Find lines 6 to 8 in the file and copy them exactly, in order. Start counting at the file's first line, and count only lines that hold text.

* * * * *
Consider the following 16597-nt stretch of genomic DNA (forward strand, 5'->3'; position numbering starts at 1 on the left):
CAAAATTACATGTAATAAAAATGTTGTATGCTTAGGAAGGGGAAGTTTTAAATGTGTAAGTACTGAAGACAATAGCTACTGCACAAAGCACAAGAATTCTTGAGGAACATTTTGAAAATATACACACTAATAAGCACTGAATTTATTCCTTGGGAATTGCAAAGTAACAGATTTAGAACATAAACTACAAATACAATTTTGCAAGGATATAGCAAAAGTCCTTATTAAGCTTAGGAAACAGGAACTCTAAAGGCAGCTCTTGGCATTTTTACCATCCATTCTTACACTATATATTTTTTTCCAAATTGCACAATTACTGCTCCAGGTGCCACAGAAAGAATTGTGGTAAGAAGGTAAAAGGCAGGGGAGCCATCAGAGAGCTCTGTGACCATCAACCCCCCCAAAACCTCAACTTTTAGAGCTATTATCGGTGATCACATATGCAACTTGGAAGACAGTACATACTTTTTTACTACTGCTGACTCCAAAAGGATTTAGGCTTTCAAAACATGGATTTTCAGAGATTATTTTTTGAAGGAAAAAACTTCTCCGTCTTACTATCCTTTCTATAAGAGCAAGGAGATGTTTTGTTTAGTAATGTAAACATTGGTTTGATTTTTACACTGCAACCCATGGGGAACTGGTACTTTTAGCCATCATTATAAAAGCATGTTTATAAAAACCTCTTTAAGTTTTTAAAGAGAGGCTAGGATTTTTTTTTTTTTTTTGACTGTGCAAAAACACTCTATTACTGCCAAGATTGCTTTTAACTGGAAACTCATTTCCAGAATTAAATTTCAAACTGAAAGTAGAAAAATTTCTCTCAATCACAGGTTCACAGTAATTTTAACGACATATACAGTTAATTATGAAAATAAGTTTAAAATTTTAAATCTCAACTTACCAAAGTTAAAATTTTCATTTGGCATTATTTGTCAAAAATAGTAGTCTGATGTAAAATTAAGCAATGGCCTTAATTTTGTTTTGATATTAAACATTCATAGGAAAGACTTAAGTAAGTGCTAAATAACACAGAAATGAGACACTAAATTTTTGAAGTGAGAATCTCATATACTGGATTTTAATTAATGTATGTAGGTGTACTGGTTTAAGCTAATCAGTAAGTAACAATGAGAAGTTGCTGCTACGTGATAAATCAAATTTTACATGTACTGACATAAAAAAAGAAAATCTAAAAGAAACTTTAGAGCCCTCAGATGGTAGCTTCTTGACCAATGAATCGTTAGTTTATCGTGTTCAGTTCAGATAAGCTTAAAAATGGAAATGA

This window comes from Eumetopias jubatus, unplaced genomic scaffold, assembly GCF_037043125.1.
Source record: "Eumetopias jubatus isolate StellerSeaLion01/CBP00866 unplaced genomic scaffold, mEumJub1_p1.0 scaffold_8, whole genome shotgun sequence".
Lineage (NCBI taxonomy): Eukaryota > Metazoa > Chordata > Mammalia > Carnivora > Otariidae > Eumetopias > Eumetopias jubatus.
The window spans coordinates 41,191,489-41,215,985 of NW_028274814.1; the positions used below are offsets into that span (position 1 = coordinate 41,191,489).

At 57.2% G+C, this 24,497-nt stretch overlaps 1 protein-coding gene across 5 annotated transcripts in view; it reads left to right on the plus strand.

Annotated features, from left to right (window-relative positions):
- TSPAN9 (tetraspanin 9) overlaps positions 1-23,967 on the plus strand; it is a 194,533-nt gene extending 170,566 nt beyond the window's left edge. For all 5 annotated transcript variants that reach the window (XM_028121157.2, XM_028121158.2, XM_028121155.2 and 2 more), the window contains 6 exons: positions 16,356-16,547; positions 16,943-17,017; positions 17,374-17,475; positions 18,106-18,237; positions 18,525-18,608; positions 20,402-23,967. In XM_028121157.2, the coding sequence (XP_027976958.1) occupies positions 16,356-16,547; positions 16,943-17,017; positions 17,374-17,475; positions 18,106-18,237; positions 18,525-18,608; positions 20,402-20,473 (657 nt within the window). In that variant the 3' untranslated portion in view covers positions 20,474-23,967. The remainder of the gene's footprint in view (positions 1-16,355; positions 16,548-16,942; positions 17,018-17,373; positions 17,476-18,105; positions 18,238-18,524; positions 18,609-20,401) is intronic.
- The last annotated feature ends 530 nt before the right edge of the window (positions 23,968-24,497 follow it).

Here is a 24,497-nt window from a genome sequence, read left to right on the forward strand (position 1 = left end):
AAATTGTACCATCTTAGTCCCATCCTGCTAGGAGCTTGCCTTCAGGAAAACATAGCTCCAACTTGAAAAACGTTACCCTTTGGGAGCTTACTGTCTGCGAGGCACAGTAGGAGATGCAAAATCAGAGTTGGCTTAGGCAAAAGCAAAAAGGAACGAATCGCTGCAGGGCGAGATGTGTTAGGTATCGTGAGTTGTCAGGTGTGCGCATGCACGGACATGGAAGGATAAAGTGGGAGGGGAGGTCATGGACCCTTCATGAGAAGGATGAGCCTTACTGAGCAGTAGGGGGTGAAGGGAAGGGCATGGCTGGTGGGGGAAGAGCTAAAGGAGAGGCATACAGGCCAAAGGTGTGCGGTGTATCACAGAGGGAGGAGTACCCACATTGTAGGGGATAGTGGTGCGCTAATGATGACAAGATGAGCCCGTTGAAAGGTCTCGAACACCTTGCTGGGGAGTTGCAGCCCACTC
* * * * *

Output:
The window spans coordinates 41,191,489-41,215,985 of NW_028274814.1; the positions used below are offsets into that span (position 1 = coordinate 41,191,489).

At 57.2% G+C, this 24,497-nt stretch overlaps 1 protein-coding gene across 5 annotated transcripts in view; it reads left to right on the plus strand.

Annotated features, from left to right (window-relative positions):